Fear of failure may be holding S'pore back: Study
As Singapore makes a push to modernise its economy, a new study has found that the country's fear of failure - which locals might recognise as the "kiasu" mindset - may be holding it back.
The Connecting Commerce report from the Economist Intelligence Unit (EIU), which was launched yesterday, placed Singapore 14th out of 45 cities in terms of how confident businesses are that the city's environment supports a digital transformation.
The study, commissioned by Australian telco Telstra, looked at five indicators: innovation and entrepreneurship, financial environment, people and skills, development of new technologies as well as information and communications technology infrastructure.
Bangalore in India was ranked first in the report, ahead of San Francisco in the United States, with seven other Asian cities in the top 10.
Of South-east Asian cities, Manila and Jakarta were the highest ranked at sixth and eighth, respectively.
Singapore fared most poorly in "innovation and entrepreneurship", where it ranked 21st, and "people and skills", where it ranked 18th.
Mr David Burns, Telstra group managing director of international and global services, said this is largely because innovation often involves being willing to fail repeatedly before achieving success.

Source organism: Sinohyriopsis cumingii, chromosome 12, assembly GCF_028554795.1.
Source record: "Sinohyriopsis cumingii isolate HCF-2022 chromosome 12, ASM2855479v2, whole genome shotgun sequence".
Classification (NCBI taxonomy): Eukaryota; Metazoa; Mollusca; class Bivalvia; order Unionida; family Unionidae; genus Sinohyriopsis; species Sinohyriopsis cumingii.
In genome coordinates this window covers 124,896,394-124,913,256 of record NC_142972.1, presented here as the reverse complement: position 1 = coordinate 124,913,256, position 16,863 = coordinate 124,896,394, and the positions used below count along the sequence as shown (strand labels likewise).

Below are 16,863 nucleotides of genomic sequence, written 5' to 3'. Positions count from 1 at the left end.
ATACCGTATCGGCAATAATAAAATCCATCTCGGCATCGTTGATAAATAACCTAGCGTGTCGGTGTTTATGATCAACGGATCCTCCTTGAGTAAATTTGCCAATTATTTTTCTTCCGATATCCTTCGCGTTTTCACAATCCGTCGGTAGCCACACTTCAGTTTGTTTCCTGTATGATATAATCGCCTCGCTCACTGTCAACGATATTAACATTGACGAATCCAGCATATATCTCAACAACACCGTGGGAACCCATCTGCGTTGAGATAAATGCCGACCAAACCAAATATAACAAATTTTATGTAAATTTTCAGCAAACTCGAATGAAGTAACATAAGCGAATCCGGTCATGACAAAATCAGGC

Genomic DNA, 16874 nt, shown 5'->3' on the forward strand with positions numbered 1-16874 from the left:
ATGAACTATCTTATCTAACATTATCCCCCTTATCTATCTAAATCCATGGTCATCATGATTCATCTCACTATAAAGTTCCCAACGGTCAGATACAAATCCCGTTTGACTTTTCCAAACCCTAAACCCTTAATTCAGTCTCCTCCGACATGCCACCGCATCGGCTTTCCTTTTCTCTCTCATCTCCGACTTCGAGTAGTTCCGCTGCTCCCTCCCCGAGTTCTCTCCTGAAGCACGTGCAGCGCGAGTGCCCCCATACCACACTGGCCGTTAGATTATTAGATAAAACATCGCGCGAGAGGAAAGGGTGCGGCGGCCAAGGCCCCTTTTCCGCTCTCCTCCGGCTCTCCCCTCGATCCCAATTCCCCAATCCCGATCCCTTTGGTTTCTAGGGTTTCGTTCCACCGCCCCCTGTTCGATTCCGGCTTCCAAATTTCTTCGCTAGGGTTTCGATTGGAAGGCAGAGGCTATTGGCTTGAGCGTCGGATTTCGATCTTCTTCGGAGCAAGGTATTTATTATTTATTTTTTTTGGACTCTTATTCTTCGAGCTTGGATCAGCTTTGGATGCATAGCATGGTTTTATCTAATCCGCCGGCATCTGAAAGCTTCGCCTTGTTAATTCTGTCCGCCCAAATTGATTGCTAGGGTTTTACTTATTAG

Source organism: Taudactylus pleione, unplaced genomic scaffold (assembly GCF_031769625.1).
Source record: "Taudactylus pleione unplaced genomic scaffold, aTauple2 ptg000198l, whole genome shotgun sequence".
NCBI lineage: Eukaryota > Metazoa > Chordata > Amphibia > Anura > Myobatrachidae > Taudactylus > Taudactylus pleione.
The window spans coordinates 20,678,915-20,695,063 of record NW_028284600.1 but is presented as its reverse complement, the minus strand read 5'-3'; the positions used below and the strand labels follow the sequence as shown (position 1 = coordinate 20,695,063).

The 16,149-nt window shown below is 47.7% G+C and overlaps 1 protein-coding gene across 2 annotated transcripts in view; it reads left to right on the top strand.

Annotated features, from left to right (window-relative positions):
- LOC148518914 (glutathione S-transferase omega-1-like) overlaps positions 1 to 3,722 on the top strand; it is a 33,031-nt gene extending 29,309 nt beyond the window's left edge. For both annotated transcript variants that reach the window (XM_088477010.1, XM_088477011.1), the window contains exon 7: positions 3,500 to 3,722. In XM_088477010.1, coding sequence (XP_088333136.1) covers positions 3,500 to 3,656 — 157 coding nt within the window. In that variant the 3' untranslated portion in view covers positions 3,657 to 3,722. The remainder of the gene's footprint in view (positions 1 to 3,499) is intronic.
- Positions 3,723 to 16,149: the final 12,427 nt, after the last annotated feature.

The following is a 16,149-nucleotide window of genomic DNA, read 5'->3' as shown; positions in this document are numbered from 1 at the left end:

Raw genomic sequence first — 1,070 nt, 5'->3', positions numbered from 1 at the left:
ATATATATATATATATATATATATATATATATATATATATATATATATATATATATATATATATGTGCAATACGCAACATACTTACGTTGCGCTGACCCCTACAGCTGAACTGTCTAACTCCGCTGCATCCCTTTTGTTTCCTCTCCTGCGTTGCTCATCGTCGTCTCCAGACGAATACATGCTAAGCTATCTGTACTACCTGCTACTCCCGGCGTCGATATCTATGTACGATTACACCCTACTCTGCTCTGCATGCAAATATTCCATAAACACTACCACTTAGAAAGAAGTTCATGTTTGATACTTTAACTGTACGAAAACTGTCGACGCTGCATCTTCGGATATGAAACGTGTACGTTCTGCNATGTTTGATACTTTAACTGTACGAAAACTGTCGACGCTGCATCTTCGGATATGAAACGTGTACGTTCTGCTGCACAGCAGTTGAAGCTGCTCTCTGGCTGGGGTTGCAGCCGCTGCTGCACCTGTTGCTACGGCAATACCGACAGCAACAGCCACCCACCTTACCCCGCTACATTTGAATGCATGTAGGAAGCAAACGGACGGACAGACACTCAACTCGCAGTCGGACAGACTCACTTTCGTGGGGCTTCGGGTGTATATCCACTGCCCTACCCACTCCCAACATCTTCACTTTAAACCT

Speaking yesterday at a panel discussion, he noted: "In corporate society in Singapore, failure is not in the dictionary, whereas that innovative environment works on trying things and seeing what works."
Mr Marcus Gnirck, founder of homegrown start-up Tryb, agreed, saying: "There hasn't been enough learning or learning through failure, but conversation about it is finally happening."
Big data analytics skills were most in demand for companies in Singapore seeking digital transformation, with 38 per cent citing it as their biggest requirement. Digital security came second at 32 per cent.
The research polled 2,620 senior executives and at least 28 business leaders in 45 cities.
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